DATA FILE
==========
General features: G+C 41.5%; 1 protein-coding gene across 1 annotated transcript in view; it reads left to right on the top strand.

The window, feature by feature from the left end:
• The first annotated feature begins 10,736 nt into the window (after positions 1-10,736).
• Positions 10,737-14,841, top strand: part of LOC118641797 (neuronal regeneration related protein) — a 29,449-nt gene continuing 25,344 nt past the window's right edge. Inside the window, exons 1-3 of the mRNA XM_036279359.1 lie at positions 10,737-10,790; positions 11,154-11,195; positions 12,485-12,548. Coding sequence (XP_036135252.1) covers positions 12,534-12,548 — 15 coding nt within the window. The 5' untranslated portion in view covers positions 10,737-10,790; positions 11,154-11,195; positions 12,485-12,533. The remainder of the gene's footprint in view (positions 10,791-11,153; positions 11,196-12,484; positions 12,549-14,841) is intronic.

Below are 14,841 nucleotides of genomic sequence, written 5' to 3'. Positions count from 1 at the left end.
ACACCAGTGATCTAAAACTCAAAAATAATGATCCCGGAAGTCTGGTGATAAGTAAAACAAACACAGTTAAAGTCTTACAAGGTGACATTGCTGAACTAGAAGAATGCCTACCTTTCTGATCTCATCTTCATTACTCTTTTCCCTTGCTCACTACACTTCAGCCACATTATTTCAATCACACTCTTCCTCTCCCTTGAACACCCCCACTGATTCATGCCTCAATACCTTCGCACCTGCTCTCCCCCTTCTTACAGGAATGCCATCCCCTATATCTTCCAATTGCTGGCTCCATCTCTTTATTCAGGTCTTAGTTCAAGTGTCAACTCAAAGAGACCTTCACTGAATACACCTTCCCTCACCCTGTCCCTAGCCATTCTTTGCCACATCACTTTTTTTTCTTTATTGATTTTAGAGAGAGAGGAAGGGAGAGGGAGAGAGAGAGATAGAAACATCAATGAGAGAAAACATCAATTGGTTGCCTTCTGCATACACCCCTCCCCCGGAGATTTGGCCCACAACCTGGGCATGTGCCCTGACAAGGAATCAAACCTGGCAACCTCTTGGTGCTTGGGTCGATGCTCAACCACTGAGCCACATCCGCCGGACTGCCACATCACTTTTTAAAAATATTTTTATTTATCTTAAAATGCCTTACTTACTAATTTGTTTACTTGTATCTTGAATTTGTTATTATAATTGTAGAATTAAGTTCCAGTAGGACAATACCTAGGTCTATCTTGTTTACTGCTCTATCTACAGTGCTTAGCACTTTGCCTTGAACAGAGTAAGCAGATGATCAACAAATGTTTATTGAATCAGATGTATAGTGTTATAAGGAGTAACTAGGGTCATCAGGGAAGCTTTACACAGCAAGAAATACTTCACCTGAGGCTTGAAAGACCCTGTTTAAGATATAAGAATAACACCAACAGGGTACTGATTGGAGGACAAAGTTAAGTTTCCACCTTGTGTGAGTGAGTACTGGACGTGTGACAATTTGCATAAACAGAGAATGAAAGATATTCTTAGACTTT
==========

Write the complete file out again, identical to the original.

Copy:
General features: G+C 41.5%; 1 protein-coding gene across 1 annotated transcript in view; it reads left to right on the top strand.

The window, feature by feature from the left end:
• The first annotated feature begins 10,736 nt into the window (after positions 1-10,736).
• Positions 10,737-14,841, top strand: part of LOC118641797 (neuronal regeneration related protein) — a 29,449-nt gene continuing 25,344 nt past the window's right edge. Inside the window, exons 1-3 of the mRNA XM_036279359.1 lie at positions 10,737-10,790; positions 11,154-11,195; positions 12,485-12,548. Coding sequence (XP_036135252.1) covers positions 12,534-12,548 — 15 coding nt within the window. The 5' untranslated portion in view covers positions 10,737-10,790; positions 11,154-11,195; positions 12,485-12,533. The remainder of the gene's footprint in view (positions 10,791-11,153; positions 11,196-12,484; positions 12,549-14,841) is intronic.

Below are 14,841 nucleotides of genomic sequence, written 5' to 3'. Positions count from 1 at the left end.
ACACCAGTGATCTAAAACTCAAAAATAATGATCCCGGAAGTCTGGTGATAAGTAAAACAAACACAGTTAAAGTCTTACAAGGTGACATTGCTGAACTAGAAGAATGCCTACCTTTCTGATCTCATCTTCATTACTCTTTTCCCTTGCTCACTACACTTCAGCCACATTATTTCAATCACACTCTTCCTCTCCCTTGAACACCCCCACTGATTCATGCCTCAATACCTTCGCACCTGCTCTCCCCCTTCTTACAGGAATGCCATCCCCTATATCTTCCAATTGCTGGCTCCATCTCTTTATTCAGGTCTTAGTTCAAGTGTCAACTCAAAGAGACCTTCACTGAATACACCTTCCCTCACCCTGTCCCTAGCCATTCTTTGCCACATCACTTTTTTTTCTTTATTGATTTTAGAGAGAGAGGAAGGGAGAGGGAGAGAGAGAGATAGAAACATCAATGAGAGAAAACATCAATTGGTTGCCTTCTGCATACACCCCTCCCCCGGAGATTTGGCCCACAACCTGGGCATGTGCCCTGACAAGGAATCAAACCTGGCAACCTCTTGGTGCTTGGGTCGATGCTCAACCACTGAGCCACATCCGCCGGACTGCCACATCACTTTTTAAAAATATTTTTATTTATCTTAAAATGCCTTACTTACTAATTTGTTTACTTGTATCTTGAATTTGTTATTATAATTGTAGAATTAAGTTCCAGTAGGACAATACCTAGGTCTATCTTGTTTACTGCTCTATCTACAGTGCTTAGCACTTTGCCTTGAACAGAGTAAGCAGATGATCAACAAATGTTTATTGAATCAGATGTATAGTGTTATAAGGAGTAACTAGGGTCATCAGGGAAGCTTTACACAGCAAGAAATACTTCACCTGAGGCTTGAAAGACCCTGTTTAAGATATAAGAATAACACCAACAGGGTACTGATTGGAGGACAAAGTTAAGTTTCCACCTTGTGTGAGTGAGTACTGGACGTGTGACAATTTGCATAAACAGAGAATGAAAGATATTCTTAGACTTT